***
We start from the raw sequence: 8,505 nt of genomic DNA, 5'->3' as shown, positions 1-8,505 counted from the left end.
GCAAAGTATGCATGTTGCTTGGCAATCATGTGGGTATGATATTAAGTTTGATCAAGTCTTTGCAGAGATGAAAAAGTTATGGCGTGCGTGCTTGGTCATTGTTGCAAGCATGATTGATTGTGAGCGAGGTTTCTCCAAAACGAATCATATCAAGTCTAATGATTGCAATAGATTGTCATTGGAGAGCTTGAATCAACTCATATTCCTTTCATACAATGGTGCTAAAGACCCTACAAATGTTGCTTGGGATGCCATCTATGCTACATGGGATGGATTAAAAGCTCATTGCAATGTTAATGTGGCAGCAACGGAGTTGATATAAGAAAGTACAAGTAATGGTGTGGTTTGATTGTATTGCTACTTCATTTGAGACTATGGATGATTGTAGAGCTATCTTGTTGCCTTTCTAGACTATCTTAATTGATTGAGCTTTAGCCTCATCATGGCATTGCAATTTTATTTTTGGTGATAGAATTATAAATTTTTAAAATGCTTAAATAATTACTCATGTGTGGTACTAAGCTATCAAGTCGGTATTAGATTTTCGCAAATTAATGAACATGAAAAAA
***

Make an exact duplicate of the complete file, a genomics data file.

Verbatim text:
We start from the raw sequence: 8,505 nt of genomic DNA, 5'->3' as shown, positions 1-8,505 counted from the left end.
GCAAAGTATGCATGTTGCTTGGCAATCATGTGGGTATGATATTAAGTTTGATCAAGTCTTTGCAGAGATGAAAAAGTTATGGCGTGCGTGCTTGGTCATTGTTGCAAGCATGATTGATTGTGAGCGAGGTTTCTCCAAAACGAATCATATCAAGTCTAATGATTGCAATAGATTGTCATTGGAGAGCTTGAATCAACTCATATTCCTTTCATACAATGGTGCTAAAGACCCTACAAATGTTGCTTGGGATGCCATCTATGCTACATGGGATGGATTAAAAGCTCATTGCAATGTTAATGTGGCAGCAACGGAGTTGATATAAGAAAGTACAAGTAATGGTGTGGTTTGATTGTATTGCTACTTCATTTGAGACTATGGATGATTGTAGAGCTATCTTGTTGCCTTTCTAGACTATCTTAATTGATTGAGCTTTAGCCTCATCATGGCATTGCAATTTTATTTTTGGTGATAGAATTATAAATTTTTAAAATGCTTAAATAATTACTCATGTGTGGTACTAAGCTATCAAGTCGGTATTAGATTTTCGCAAATTAATGAACATGAAAAAA